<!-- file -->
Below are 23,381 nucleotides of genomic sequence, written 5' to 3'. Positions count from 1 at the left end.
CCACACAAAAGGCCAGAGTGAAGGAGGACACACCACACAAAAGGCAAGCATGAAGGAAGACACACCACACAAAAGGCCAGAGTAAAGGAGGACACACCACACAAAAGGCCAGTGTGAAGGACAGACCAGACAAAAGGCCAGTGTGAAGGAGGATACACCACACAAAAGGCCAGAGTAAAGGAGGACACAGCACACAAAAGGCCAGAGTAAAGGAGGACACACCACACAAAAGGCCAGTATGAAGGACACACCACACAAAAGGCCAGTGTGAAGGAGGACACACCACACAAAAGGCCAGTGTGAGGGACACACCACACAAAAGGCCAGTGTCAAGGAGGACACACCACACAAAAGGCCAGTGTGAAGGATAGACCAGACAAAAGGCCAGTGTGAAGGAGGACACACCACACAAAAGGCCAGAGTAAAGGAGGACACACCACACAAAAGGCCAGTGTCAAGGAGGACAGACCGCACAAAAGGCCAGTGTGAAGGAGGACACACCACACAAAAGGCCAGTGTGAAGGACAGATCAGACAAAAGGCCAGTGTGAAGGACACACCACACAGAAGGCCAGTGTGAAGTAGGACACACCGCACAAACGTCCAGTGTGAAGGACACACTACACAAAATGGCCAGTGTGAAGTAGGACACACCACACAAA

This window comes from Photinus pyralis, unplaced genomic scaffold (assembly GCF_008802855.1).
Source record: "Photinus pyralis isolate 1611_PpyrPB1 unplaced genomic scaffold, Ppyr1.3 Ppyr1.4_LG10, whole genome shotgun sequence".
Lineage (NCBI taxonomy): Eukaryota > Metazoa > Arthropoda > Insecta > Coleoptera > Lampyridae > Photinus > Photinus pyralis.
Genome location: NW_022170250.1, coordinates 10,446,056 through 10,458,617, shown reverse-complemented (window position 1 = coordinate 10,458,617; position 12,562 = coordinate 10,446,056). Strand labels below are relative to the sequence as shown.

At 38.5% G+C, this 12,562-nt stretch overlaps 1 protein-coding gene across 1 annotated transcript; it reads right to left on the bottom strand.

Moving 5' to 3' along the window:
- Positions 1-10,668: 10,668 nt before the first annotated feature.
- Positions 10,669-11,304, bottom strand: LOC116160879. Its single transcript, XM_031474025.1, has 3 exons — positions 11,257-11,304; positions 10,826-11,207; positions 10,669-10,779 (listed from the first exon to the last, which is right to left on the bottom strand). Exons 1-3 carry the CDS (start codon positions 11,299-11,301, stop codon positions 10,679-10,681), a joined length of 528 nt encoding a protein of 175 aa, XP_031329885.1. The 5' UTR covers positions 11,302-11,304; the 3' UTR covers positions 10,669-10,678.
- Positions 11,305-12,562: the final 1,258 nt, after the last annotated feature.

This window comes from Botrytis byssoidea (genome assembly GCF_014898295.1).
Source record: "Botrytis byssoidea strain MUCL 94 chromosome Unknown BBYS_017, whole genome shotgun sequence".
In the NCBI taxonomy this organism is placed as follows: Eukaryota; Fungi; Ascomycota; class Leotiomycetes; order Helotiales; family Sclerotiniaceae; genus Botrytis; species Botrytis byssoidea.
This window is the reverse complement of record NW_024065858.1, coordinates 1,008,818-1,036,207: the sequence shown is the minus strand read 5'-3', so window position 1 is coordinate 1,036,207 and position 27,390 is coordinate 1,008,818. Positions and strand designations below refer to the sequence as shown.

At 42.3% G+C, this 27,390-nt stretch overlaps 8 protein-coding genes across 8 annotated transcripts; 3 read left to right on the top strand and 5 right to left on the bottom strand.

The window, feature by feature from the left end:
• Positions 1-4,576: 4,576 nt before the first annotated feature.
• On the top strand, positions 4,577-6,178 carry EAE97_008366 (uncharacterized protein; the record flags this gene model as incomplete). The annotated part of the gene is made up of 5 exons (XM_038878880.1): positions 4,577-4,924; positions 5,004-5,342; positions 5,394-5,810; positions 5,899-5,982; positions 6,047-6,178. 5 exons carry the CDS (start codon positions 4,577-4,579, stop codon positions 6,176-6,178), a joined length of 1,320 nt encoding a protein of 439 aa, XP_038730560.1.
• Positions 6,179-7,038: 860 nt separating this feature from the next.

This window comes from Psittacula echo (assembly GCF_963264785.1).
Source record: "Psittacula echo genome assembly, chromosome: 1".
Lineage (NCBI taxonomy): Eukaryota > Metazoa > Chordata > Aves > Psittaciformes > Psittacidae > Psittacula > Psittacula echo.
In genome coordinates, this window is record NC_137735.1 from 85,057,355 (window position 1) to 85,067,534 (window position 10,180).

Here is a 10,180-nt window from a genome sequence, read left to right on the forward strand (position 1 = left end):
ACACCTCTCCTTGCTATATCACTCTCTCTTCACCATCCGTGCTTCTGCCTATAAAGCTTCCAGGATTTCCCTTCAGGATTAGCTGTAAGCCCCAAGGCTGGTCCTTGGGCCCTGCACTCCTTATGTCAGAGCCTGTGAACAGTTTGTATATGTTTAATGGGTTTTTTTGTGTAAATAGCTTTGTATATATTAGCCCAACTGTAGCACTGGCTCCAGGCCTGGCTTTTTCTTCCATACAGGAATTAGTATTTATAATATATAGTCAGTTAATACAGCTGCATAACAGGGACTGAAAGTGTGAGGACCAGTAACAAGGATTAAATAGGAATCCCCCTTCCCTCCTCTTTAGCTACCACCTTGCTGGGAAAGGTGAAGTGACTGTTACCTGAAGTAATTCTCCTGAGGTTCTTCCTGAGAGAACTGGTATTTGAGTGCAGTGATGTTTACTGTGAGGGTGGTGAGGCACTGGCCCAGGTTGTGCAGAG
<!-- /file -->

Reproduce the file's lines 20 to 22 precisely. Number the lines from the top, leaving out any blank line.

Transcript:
• Positions 6,179-7,038: 860 nt separating this feature from the next.

This window comes from Psittacula echo (assembly GCF_963264785.1).
Source record: "Psittacula echo genome assembly, chromosome: 1".